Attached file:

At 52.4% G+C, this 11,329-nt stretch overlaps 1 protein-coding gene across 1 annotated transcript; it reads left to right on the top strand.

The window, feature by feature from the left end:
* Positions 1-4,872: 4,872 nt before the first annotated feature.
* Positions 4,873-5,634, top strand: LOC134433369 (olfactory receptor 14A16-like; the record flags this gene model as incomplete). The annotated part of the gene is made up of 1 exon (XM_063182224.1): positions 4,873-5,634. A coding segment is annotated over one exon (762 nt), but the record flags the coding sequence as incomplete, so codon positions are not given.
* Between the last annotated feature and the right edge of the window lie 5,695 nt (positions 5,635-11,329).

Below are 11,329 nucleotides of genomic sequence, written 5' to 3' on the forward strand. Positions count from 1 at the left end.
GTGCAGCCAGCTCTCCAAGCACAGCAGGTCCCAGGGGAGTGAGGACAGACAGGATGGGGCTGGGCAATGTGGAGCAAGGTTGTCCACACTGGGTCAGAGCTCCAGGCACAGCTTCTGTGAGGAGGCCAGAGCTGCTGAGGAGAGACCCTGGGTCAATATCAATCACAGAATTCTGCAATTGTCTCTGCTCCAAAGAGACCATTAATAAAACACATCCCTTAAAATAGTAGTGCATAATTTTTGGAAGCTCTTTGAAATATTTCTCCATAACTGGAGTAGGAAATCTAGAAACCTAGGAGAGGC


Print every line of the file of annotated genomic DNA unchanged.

At 52.4% G+C, this 11,329-nt stretch overlaps 1 protein-coding gene across 1 annotated transcript; it reads left to right on the top strand.

The window, feature by feature from the left end:
* Positions 1-4,872: 4,872 nt before the first annotated feature.
* Positions 4,873-5,634, top strand: LOC134433369 (olfactory receptor 14A16-like; the record flags this gene model as incomplete). The annotated part of the gene is made up of 1 exon (XM_063182224.1): positions 4,873-5,634. A coding segment is annotated over one exon (762 nt), but the record flags the coding sequence as incomplete, so codon positions are not given.
* Between the last annotated feature and the right edge of the window lie 5,695 nt (positions 5,635-11,329).

Below are 11,329 nucleotides of genomic sequence, written 5' to 3' on the forward strand. Positions count from 1 at the left end.
GTGCAGCCAGCTCTCCAAGCACAGCAGGTCCCAGGGGAGTGAGGACAGACAGGATGGGGCTGGGCAATGTGGAGCAAGGTTGTCCACACTGGGTCAGAGCTCCAGGCACAGCTTCTGTGAGGAGGCCAGAGCTGCTGAGGAGAGACCCTGGGTCAATATCAATCACAGAATTCTGCAATTGTCTCTGCTCCAAAGAGACCATTAATAAAACACATCCCTTAAAATAGTAGTGCATAATTTTTGGAAGCTCTTTGAAATATTTCTCCATAACTGGAGTAGGAAATCTAGAAACCTAGGAGAGGC